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Cheynes Point ratings
Quality on a good day: 3.0
Consistency of Surf: 3.0
Difficulty Level: 3.0
Crowds: 4.0

Overall: 3.5

See all 18 ratings

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Surf Report Feed

Cheynes Point Swell Statistics, February: All Swell – Any Wind

The figure describes the variation of swells directed at Cheynes Point through an average February and is based upon 2102 NWW3 model predictions since 2007 (values every 3 hours). The wave model does not forecast surf and wind right at the coastline so we have chosen the most applicable grid node based on what we know about Cheynes Point. In this particular case the best grid node is 61 km away (38 miles).

The rose diagram describes the distribution of swell directions and swell sizes, while the graph at the bottom shows the same thing without direction information. Five colours represent increasing wave sizes. Very small swells of less than 0.5m (1.5 feet) high are shown in blue. These happened only 18% of the time. Green and yellow illustrate increasing swell sizes and red shows the highest swells, greater than >3m (>10ft). In both graphs, the area of any colour is proportional to how commonly that size swell was forecast.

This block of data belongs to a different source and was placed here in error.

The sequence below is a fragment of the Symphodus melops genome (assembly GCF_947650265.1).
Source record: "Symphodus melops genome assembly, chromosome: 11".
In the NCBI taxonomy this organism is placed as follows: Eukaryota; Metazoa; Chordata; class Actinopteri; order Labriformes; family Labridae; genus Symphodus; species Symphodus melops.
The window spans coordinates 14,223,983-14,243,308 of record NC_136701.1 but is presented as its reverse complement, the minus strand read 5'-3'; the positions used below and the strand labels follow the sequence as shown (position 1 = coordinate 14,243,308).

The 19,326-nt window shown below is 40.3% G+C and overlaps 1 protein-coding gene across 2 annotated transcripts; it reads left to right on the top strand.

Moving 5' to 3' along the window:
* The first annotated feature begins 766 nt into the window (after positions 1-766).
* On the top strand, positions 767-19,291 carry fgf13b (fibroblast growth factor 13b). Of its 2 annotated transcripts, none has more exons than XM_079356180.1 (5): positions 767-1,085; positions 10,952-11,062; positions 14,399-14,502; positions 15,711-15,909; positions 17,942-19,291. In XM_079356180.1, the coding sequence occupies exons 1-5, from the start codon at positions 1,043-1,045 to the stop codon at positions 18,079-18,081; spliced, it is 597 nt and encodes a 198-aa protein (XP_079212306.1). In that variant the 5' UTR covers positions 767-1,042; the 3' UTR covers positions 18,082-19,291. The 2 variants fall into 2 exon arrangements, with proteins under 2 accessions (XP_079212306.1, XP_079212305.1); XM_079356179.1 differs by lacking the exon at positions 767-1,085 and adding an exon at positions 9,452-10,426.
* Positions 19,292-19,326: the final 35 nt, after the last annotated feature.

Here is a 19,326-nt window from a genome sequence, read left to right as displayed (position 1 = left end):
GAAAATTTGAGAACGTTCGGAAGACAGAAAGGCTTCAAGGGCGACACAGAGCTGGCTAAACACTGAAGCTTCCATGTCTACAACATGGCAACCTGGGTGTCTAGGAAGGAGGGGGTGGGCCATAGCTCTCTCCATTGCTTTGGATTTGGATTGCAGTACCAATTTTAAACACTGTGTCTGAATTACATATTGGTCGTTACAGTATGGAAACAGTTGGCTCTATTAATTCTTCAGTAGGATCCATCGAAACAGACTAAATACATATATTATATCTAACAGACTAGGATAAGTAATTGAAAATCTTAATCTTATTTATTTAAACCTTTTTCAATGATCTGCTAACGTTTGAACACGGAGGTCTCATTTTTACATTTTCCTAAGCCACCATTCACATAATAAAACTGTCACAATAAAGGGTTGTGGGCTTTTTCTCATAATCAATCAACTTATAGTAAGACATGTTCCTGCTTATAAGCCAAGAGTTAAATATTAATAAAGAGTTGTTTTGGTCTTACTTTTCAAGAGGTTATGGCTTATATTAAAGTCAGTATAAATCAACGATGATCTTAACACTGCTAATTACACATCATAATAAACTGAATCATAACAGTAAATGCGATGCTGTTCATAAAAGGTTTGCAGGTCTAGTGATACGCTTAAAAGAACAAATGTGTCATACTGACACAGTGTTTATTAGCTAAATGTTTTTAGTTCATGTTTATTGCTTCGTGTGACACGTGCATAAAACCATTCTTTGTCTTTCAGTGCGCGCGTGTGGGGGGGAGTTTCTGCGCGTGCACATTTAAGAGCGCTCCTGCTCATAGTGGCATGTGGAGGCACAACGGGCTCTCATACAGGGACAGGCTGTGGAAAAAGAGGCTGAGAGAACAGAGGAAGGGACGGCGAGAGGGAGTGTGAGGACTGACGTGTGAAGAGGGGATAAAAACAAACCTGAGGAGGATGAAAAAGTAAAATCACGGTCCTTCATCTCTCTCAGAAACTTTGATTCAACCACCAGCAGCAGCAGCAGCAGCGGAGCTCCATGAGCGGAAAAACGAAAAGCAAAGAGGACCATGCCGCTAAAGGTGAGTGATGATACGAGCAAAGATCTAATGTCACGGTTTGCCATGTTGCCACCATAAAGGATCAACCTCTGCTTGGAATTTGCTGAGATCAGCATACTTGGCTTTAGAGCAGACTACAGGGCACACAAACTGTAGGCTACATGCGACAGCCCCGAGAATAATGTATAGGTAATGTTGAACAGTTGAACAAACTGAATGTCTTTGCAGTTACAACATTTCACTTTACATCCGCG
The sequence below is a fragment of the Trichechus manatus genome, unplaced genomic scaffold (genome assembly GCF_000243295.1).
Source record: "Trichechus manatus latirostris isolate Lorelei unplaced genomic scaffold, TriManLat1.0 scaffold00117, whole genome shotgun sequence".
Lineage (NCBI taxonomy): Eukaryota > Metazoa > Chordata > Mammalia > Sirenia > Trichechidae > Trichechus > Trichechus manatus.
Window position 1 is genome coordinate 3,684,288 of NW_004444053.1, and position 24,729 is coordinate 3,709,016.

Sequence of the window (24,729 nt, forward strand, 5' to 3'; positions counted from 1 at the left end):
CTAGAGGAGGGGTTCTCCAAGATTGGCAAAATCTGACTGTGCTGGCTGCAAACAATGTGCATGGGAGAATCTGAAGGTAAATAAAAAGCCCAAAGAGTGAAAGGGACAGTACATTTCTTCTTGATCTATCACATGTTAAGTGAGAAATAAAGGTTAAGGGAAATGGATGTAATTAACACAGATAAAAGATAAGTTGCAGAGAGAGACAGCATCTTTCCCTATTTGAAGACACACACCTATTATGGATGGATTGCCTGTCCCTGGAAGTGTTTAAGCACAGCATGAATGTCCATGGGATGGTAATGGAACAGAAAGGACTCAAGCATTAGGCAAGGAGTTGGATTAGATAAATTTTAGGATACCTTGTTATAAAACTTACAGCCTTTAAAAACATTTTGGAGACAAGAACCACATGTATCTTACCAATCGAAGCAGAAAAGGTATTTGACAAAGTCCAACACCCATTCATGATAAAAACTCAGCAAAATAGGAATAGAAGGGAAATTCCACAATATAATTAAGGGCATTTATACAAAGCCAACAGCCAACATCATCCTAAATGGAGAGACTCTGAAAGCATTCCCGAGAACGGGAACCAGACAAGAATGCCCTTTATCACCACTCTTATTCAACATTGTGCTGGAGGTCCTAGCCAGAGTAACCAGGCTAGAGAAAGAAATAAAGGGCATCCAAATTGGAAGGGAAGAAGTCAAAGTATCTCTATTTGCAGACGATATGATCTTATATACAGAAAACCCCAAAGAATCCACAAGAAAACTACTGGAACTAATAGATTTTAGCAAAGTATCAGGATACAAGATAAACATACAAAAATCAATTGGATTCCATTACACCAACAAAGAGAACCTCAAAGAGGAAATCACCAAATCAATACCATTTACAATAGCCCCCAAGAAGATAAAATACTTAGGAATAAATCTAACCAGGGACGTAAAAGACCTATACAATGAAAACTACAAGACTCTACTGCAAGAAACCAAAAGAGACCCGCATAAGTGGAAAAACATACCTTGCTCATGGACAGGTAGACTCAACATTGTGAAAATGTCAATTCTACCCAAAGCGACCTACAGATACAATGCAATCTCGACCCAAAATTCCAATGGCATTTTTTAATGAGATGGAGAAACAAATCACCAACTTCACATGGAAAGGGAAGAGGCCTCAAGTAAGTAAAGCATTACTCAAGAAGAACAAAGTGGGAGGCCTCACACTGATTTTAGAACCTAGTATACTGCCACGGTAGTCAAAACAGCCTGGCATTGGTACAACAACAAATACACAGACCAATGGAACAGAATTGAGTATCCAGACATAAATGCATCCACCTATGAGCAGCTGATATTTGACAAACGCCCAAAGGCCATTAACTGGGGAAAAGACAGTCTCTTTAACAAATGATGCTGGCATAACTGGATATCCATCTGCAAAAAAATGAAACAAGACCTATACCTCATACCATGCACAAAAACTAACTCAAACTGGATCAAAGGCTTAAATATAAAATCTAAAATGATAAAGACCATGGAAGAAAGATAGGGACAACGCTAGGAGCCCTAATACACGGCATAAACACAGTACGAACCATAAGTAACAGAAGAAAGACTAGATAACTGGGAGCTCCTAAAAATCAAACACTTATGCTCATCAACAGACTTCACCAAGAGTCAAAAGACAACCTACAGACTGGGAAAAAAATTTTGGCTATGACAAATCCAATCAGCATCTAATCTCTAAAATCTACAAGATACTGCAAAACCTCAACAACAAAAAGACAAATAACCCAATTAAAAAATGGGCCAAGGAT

The diagram implies that the dominant swell direction, shown by the biggest spokes, was S, whereas the the dominant wind blows from the SE. Because the wave model grid is offshore, sometimes a strong offshore wind blows largest waves away from Cheynes Point and away from the coast. We group these with the no surf category of the bar chart. To keep it simple we don't show these in the rose graph. Because wind determines whether or not waves are clean enough to surf at Cheynes Point, you can load a different image that shows only the swells that were expected to coincide with glassy or offshore wind conditions. In a typical February, swells large enough to cause surfable waves at Cheynes Point run for about 82% of the time.

IMPORTANT: Beta version feature! Swell heights are open water values from NWW3. There is no attempt to model near-shore effects. Coastal wave heights will generally be less, especially if the break does not have unobstructed exposure to the open ocean.